10 common breastfeeding issues & solutions
Lactation Consultant, Rebecca Agi, talks about the most common breastfeeding issues she encounters in her practice and how to manage them.
- Problem: Engorged breasts
Many women experience engorgement as milk volume increases between the second and fifth day after birth. As milk changes from colostrum to more mature milk, the breasts may feel swollen, hard, heavy and/or painful.
Solution: Regular and frequent breast feedings are the best way to prevent and resolve engorgement. If your tot is having difficulty latching on, hand express some milk first. Expressing even a few drops can help soften your areola and allow for a deeper latch. If that’s not enough, apply cold compresses to your breasts between feedings to help reduce swelling and relieve pain. With proper treatment, engorgement symptoms typically subside within 12-48 hours. If engorgement is not resolved or if your tot is unable to latch, be sure to contact your lactation consultant or health care provider.
- Problem: Sore nipples
Blisters, scabs, cracks, or bleeding are not normal when breastfeeding and are signs that there is a problem. Many women experience some nipple tenderness during the early days of breastfeeding, but abrasions and cracks need closer attention. Nipple soreness can also be a sign of unusual anatomy in the baby like tongue-tie, which limits a baby’s tongue movements and can cause painful breastfeeding. Whether you experience nipple soreness early on or later, a visit with a lactation consultant is always recommended to help get to the root of the issue.
Solution: To treat your pain until you can get help, follow these steps:
- Begin each feeding on the breast that is less sore. If both breasts are sore, apply a warm, wet washcloth on the breast and gently massage from the chest wall toward the nipple area to start the flow of milk.
- Rub expressed breast milk onto the nipples after feedings. Breast milk has antibacterial properties that help to promote healing.
- Apply Natural Nipple Butter or a hydrogel dressing between feedings to help protect nipple tissue.
- If nursing is too painful, consider giving your nipples a break by pumping every 2-3 hours in place of feedings for 24 hours. A hospital-grade electric breast pump is the easiest, most effective pump for this use.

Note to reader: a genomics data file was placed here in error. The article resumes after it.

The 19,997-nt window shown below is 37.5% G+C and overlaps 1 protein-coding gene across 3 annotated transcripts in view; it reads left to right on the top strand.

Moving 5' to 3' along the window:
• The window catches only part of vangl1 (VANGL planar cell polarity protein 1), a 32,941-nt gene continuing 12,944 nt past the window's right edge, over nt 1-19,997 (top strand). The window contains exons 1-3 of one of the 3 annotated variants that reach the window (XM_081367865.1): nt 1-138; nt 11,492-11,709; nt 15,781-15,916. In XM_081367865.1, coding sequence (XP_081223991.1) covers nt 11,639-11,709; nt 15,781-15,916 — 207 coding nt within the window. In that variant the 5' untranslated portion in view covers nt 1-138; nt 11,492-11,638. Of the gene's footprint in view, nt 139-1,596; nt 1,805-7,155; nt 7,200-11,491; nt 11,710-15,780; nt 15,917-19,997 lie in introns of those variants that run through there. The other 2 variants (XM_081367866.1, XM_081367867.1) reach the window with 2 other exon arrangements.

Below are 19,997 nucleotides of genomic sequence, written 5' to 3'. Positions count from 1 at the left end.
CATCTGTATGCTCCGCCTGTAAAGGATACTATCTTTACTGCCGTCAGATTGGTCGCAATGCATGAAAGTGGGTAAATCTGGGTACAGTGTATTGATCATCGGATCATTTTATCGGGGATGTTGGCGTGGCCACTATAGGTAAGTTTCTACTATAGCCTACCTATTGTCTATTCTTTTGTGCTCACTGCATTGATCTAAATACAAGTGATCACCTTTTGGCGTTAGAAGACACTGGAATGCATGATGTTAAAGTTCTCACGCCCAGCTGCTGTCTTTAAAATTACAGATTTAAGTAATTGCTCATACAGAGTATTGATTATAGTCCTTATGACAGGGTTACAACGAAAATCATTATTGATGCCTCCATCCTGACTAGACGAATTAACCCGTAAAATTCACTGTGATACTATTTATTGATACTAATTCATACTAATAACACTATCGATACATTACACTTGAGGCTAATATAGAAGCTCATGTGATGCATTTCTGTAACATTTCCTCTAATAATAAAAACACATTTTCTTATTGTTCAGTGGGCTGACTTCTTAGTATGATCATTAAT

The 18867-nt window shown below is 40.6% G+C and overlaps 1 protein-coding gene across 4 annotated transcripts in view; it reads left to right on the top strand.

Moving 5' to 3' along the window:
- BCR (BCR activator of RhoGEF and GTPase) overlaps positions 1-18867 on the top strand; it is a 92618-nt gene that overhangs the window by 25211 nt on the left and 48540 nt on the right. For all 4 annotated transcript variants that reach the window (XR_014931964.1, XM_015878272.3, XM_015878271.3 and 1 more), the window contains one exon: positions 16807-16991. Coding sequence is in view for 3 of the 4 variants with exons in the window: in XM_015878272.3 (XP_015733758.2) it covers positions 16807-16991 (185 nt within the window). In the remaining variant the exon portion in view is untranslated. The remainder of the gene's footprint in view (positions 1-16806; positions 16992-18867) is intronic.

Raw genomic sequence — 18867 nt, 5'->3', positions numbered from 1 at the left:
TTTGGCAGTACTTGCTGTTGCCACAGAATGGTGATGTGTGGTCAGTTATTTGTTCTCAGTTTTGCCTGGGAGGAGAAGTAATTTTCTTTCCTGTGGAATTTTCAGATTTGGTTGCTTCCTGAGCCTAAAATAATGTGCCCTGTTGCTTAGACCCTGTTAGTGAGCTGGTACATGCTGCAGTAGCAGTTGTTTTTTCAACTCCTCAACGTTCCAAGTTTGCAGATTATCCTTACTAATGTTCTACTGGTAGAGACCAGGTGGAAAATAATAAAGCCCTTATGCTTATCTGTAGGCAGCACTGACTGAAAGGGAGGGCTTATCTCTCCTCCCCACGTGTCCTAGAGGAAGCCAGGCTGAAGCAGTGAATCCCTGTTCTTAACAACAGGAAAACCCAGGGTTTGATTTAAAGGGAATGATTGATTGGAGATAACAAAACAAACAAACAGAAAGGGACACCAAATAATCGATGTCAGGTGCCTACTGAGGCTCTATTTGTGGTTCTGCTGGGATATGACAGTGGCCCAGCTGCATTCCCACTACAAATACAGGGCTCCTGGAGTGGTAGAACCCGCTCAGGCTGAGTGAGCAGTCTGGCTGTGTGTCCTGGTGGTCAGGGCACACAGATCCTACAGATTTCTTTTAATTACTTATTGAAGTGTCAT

- Problem: Sleepy baby
Many newborns will let their parents know when they need to feed, but some are too sleepy to wake up on their own. In the newborn’s first two weeks, or until the baby has regained birth weight, it’s really important to gently wake the baby every three hours for a feeding. Labor drugs, maternal medications or jaundice all contribute to sleepiness in newborns.
Solution: If you have a really sleepy baby, try undressing him so he’s only in a diaper and place him skin-to-skin for breastfeeding. Breast massage and compressions during feedings can help increase the flow of milk and keep the baby awake and interested. Changing the baby’s diaper while talking or singing is also a wonderful way to wake him up.
- Problem: Back pain
Proper posture and alignment are so important when it comes to breastfeeding. Lots of moms experience shoulder and back pain while breastfeeding simply because they hunch forward when breastfeeding. Sound familiar? Straining the muscles in the neck will quickly lead to shoulder and back pain so be sure to make the following adjustments.
Solution: Always bring baby to breast, not breast to baby. This simple modification can make the world of a difference. Investing in a small footstool is also helpful since elevating your feet can give you more of a lap, making feedings more comfortable. The footstool is especially helpful if you’re petite. A nursing pillow can also be helpful for alleviating back and shoulder strain.
- Problem: Overactive letdown
A mother with an overabundant milk supply makes much more milk than her baby needs. As a result, her milk flows too fast for the baby to manage. If your baby gasps, chokes, coughs, arches his back and sputters when your milk ejects, you probably have overactive letdown.
Solution: A different nursing position could be all your baby needs. To help your baby adjust to overactive letdown, try nursing in an “uphill” position so that gravity can work against the flow of milk. You can nurse in a cradle or football hold while leaning back or lying down; just make sure the baby’s head is above the level of the nipple. Your baby might take in extra air with an overactive letdown and may need to be burped more frequently.
- Problem: Breast preference
It’s not uncommon for babies to have periods of preferring one breast to the other when nursing.